Thursday, July 22, 2004

Ever play these games?

My Dad was a giant for a while. He was one of those hard-workin' guys that Bruce Springsteen wrote about. Up until a few years ago he spent 30 years of his life working in a copper works plant in Bellaire, MI called Lamina. After two years of at least three posts a week I no longer know if I have mentioned that or not. I could probably do a series of posts on this guy. In fact, I will. I'll start today and go until I run out of ideas.

I'll call it "My Dad." It'll be fun (for me), I'll start in the middle, work backwards and then forward. Then I go backwards a little bit, then get static and view an era, jump forward, go way back to the late days of black and white photography, slow up into grade school, jump close to present time, ease back to the high school era, focus for a while on my independent days of Marine life, segue into my first five years in Charlotte, reflect on all that shit and then come into present time and our current relationship. It'll be magic. Of course it'll be the kind of magic defined this way in science fiction terms: "Magic: technology that is sufficiently advanced that it defies explanation.

The games

The first game I am referring to in the title is the game my Dad and I played in his car when we were riding back and forth from my home to his when he picked me up every other weekend. No, not that game, you sick bastard. The game was that I would test his prowess at addition. I would give him two numbers, generally in the thousands, and he would add them in his head and get it right. He would do this in less than ten seconds usually. I still have trouble doing that now. I would always be amazed and he was the kind of person that enjoyed impressing people, even if it was his thirteen-year-old son. He coached me on how he accomplished this feat and eventually I got pretty good at. I'm rusty now so, please, don't hit me with an addition problem the next time you see me in the hallway at school.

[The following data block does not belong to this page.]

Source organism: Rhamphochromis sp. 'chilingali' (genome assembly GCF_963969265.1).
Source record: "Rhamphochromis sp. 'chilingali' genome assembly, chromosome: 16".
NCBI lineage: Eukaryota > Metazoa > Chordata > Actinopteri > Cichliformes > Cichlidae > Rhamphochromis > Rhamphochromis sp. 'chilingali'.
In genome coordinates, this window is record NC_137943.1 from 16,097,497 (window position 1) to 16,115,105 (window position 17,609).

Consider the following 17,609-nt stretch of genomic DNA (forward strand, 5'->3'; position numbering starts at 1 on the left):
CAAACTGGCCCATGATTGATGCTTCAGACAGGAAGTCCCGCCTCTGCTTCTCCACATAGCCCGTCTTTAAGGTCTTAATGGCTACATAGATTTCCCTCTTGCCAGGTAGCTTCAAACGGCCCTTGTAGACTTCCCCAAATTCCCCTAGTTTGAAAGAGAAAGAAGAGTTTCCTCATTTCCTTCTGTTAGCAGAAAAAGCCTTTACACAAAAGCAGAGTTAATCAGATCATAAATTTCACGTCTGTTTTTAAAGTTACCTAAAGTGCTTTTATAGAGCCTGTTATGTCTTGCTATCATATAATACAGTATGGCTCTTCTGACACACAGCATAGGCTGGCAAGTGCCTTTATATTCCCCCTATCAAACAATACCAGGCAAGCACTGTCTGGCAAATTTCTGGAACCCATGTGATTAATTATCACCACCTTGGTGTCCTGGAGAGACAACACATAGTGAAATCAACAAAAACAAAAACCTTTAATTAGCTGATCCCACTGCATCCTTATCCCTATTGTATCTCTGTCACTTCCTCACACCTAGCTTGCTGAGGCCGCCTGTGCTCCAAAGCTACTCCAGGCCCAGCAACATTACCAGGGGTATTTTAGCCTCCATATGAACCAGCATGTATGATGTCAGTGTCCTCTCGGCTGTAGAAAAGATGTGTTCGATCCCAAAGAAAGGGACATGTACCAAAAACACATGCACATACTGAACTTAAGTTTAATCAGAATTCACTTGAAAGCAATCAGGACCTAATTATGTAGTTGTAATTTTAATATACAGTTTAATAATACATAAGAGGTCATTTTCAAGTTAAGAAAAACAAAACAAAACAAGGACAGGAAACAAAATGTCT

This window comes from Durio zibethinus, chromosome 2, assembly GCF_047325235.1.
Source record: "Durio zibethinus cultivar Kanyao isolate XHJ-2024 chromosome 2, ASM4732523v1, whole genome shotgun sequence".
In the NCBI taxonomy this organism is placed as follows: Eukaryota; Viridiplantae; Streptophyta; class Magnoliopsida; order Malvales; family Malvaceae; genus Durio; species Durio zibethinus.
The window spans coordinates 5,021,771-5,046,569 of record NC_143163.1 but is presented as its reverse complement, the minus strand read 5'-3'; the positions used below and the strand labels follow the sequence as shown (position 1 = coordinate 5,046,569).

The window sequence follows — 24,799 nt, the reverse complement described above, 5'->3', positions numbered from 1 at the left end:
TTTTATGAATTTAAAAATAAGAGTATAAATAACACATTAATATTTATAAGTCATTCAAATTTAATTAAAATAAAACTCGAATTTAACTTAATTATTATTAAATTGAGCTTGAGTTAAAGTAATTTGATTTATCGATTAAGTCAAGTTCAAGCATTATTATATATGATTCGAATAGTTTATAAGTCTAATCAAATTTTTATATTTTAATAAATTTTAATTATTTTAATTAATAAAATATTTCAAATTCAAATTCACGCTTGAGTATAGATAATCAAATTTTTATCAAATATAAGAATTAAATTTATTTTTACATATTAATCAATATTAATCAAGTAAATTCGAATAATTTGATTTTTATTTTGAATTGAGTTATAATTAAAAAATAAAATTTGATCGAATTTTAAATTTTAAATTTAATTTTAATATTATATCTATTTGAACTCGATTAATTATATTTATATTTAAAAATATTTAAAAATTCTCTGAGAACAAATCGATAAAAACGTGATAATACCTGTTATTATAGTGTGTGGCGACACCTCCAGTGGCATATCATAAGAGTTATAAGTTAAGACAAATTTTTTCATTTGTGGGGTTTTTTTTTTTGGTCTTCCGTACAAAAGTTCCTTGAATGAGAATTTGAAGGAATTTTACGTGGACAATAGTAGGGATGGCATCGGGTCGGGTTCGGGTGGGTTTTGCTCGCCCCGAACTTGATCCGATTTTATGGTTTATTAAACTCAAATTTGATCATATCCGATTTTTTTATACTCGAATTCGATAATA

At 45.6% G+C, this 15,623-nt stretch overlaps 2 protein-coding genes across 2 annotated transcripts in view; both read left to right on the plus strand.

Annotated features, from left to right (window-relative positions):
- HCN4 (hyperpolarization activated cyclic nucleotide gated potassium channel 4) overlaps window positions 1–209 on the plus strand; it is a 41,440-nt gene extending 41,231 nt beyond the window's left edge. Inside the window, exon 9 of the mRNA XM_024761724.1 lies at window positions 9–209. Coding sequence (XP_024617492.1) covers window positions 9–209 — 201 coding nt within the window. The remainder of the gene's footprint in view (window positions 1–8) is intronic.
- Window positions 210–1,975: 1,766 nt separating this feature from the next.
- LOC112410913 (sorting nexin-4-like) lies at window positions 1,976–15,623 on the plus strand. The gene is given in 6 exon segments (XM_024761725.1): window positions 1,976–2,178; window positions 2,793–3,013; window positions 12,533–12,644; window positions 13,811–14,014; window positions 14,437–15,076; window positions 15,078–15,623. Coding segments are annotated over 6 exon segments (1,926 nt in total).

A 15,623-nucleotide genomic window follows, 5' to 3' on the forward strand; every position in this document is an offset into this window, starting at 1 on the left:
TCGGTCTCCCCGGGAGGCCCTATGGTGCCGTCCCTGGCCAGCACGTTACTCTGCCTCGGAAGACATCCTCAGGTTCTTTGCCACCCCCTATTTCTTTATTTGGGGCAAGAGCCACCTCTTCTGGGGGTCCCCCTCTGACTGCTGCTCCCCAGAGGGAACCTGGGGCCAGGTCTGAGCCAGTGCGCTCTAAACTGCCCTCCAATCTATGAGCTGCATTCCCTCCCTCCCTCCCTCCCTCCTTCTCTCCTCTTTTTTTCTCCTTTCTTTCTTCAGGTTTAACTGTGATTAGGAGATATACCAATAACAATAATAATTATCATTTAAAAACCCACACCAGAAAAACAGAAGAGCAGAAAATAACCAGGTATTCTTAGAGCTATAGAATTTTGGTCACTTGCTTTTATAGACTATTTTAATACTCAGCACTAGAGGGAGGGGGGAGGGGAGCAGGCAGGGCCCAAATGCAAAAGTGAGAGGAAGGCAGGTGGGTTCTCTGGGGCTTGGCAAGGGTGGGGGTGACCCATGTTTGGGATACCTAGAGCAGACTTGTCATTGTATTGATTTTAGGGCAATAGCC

Another game we played was "time." He had an amazingly adept at telling you what time it was. No matter what the circumstance he would always, and I mean always, guess the time within ten minutes. Ten minutes actually became our window of success. If he was off by more than ten minutes he would fain dejection and wouldn't feel right about himself until the next time I quizzed him and he guessed within the window. I would tease him sometimes when he was off by asking him what time it was just a couple of minutes later. I was called "smarty" when I did that as a child and later "smart ass" once I reached my teens.

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